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article imageGoogle, the world's most powerful 10-year-old

By Chris V. Thangham     Sep 6, 2008 in Business
Google Inc. was founded on Sept. 7, 1998 with four computers as servers and a $100,000 investment. In the last 10 years, it's grown to a $150-billion market value company with nearly 20,000 employees worldwide.
Google founders Larry Page and Sergey Brin started Google with the main aim that their search engine doctoral thesis will transform the world. They achieved more than they could imagine and the company is still growing.
There are two official birthdays for Google; one is when they officially registered their domain (Sept. 15, 1997) and the other when they incorporated their company on (Sept. 8, 1998). So Google is either 10 or 11 years old this month, depending on how you look at it.
Google is dominant in the search engine market (two-thirds of the world market share) as well as in internet advertising revenue (three-fourths of the market share in the US).
But growing too big also raises monopoly concerns, and as it grows Google could start to face challenges from government regulators. Google plans to sell ads to a troubled Yahoo and this deal may pose problems with regulators.
Google is also growing in other areas such as YouTube, Gmail, Maps, Google Docs (Google Apps) and more. All this growth worries privacy watchdogs who think Google may be holding too much data.
To allay these fears and concerns, Google has hired more public relations staff and lobbyists to talk to lawmakers.
What are Google's future plans?
1.) Google wants to get a piece of the browser market and the company recently released its Chrome Web browser. Google said this browser is not competition with Firefox or other browsers, and is instead designed to make online applications accessible and run smoothly.
2.) Google will release its Android operating system (OS) for mobiles soon. With so much hype behind the brand, it could even turn out to be a serious challenge for Apple's iPhone. Android is open source, meaning Google has provided code to programmers to write applications for Android OS mobiles.
3.) Then there is Google Health: It's set up to establish electronic health records that are accessible to doctors, hospitals and pharmacies via Google Health.
4.) Google is investing in solar, wind and renewable energy sources as part of its green initiative. A bulk of the energy used in their main building called Googleplex comes from solar power.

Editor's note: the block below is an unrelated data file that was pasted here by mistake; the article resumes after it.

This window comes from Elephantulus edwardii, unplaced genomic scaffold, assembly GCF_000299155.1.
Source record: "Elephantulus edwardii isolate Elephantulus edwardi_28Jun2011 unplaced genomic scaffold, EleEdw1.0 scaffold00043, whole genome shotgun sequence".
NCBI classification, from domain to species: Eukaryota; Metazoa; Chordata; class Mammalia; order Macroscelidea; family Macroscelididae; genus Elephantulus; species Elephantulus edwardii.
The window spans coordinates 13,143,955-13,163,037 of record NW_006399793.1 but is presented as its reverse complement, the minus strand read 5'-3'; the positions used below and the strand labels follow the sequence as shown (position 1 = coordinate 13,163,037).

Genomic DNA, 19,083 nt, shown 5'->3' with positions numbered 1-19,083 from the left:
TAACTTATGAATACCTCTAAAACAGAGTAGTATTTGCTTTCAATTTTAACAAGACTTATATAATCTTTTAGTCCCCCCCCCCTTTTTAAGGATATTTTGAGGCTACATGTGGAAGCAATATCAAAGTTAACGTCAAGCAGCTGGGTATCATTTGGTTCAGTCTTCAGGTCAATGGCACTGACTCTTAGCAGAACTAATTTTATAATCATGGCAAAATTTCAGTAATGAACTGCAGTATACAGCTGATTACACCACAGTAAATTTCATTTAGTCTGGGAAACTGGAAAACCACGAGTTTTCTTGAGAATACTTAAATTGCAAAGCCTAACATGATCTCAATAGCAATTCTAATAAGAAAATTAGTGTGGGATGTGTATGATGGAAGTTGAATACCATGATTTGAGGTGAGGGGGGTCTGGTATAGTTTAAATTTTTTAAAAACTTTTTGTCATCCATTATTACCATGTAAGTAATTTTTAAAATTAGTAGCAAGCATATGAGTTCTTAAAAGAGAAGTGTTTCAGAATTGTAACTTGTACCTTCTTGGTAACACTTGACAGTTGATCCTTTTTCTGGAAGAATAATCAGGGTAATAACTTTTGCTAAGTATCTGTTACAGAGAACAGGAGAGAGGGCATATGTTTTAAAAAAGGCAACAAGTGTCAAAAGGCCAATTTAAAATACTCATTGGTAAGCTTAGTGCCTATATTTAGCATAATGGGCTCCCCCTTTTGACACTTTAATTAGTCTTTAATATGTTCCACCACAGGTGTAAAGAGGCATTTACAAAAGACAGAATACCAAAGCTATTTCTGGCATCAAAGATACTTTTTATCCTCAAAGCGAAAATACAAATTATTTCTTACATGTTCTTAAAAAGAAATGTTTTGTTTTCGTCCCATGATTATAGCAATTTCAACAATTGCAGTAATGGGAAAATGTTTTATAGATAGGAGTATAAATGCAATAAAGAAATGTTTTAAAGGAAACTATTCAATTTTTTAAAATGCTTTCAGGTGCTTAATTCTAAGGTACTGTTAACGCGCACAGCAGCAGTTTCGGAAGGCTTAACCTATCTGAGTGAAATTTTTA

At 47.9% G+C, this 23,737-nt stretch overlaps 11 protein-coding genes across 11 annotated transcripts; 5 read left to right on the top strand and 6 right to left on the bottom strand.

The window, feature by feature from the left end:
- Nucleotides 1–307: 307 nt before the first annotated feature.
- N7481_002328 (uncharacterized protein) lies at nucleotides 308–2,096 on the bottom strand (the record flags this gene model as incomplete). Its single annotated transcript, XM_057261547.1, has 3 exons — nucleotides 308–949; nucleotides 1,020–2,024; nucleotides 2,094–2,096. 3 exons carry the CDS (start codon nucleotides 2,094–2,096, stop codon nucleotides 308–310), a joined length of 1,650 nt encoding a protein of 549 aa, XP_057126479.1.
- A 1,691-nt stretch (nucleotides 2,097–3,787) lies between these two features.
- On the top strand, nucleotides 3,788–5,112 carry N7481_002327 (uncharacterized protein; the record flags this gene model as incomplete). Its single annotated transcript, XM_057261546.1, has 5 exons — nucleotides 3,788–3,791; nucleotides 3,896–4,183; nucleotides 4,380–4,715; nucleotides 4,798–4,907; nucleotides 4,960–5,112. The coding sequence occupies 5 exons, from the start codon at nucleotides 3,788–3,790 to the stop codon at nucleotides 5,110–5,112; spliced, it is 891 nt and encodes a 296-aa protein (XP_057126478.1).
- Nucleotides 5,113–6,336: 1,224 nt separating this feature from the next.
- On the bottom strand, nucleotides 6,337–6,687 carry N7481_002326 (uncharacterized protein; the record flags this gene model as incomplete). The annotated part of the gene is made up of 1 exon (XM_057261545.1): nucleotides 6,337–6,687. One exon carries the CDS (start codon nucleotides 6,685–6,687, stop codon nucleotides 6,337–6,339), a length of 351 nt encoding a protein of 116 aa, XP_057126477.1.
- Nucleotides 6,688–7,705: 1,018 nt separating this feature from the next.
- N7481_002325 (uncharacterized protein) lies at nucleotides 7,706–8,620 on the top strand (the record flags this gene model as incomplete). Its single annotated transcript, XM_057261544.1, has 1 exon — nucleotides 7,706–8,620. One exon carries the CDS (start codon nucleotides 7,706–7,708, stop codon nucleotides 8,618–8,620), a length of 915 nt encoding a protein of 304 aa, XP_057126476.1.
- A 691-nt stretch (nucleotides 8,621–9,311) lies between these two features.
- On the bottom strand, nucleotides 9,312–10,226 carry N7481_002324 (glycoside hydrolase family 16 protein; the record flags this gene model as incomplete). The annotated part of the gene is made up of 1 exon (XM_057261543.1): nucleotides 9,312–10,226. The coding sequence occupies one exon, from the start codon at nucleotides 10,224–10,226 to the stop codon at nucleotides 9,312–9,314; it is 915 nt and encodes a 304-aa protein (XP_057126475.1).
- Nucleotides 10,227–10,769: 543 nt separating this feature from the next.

5.) Google is trying to make digital copies of all the world’s books, as well as make them available from a central source so users can either search or read the books anytime and anywhere.
There are many more goals Google wants to achieve, and the company certainly doesn't rest on its laurels.
Craig Silverstein, Google's technology director and the first employee hired by Page and Brin told AP:
"There are people who think we are plenty full of ourselves right now, but from inside at least, it doesn't look that way...I think what keeps us humble is realizing how much further we have to go."
Page and Brin, both 35, are worth nearly $19 billion each. But despite being rich, they have the philosophy, “Don’t Be Evil,” which is their corporate motto as well.
Silverstein added:
"If we had a lightsaber, we would be Luke (Skywalker)."
Google has pulled in nearly $48 billion in revenue from Internet ads since 2001, out of which it has given $15 billion back to publishers that run Google Ads.
Google recently acquired another online marketing service called DoubleClick, Inc. for $3.2 billion, and it's trying to generate more ad revenues from its highly popular YouTube video service.
Google will earn at least $20 billion for the first time this year. Google Chairman Eric Schmidt, 53, however wants Google to earn $100 billion in annual revenues in the near future. Schmidt might achieve the goal because he and the Google founders have made an informal pact to remain with the company through 2024, at least.
The growth of Google surprises Silverstein very much. He said when Google was started, their only major goal was to be successful and hire at least 80 people. Now the company occupies a 1.5 million-square-foot headquarters called the "Googleplex" along with two dozen U.S. offices and hubs in more than 30 countries. Google indexes at least 40 billion Web pages and runs on hundreds of thousands of computers in massive data centers around the world.
He told AP:
"It's natural when a company gets big that some people become fearful of that...All we can do is to be as upfront and straightforward as possible. We are not trying to be malicious or have some sneaky plan to put you in our thrall. There are some people who will never believe that."
Happy Birthday Google. Thanks for offering us great services and not demanding too much from us.
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